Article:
An intelligent in-vehicle system that can tell mechanics which parts of a car need servicing was recently unveiled at a European technology show in Strasbourg, France.
The specially-adapted Fiat prototype can alert garage staff to the state of its components in seconds by using smart electronic sensors inside its engine, cutting the amount of time and money vehicles are off the road.
Designed by engineers at the Cambridge University’s Institute for Manufacturing, the car has Radio-Frequency Identification (RFID) tags, each with its own unique identification number attached to the car’s engine parts.
To undertake a healthcheck, the vehicle is driven at a low speed over a one-metre square servicing pad, which is fitted with an ultra-high frequency reader and four antennae.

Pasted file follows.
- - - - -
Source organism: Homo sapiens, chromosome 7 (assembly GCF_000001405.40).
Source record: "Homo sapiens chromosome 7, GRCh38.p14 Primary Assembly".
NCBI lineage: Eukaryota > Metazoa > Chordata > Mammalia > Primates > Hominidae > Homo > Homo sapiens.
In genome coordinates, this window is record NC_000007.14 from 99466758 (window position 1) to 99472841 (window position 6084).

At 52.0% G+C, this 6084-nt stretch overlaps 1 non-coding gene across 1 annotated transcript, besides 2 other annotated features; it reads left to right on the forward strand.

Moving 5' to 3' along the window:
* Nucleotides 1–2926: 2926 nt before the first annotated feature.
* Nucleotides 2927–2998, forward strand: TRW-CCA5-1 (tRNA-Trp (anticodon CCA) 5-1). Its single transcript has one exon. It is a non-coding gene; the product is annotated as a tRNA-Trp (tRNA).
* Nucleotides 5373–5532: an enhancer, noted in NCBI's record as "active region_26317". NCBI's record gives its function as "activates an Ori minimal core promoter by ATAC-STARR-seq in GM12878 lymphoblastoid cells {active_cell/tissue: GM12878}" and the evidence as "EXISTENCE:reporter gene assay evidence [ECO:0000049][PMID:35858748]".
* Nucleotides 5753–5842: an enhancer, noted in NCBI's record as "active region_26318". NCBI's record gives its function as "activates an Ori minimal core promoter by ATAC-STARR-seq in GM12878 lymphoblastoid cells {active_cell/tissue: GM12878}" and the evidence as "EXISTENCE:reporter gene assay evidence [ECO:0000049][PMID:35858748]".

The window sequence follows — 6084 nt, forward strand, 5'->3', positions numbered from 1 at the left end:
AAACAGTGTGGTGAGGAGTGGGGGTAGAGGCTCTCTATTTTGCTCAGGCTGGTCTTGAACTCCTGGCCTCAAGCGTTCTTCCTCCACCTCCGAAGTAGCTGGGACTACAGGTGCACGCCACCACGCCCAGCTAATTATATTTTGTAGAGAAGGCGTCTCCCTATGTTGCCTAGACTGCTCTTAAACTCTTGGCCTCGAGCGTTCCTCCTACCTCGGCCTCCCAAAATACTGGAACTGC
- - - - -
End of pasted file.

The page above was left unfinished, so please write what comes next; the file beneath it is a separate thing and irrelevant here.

As the car passes over the pad, the readers transmit the identity number from the electronic tags to a computer which can cross-reference this information with a computerised database to identify those parts that needed to be checked for wear.
Cambridge professor Duncan McFarlane said that when the car is scrapped the RFID tagging could be used to identify which parts still have a useful life left in them, as well as which parts can be reused, recycled or disposed of in landfill. “It will also highlight which parts need improving for a longer life,” he said.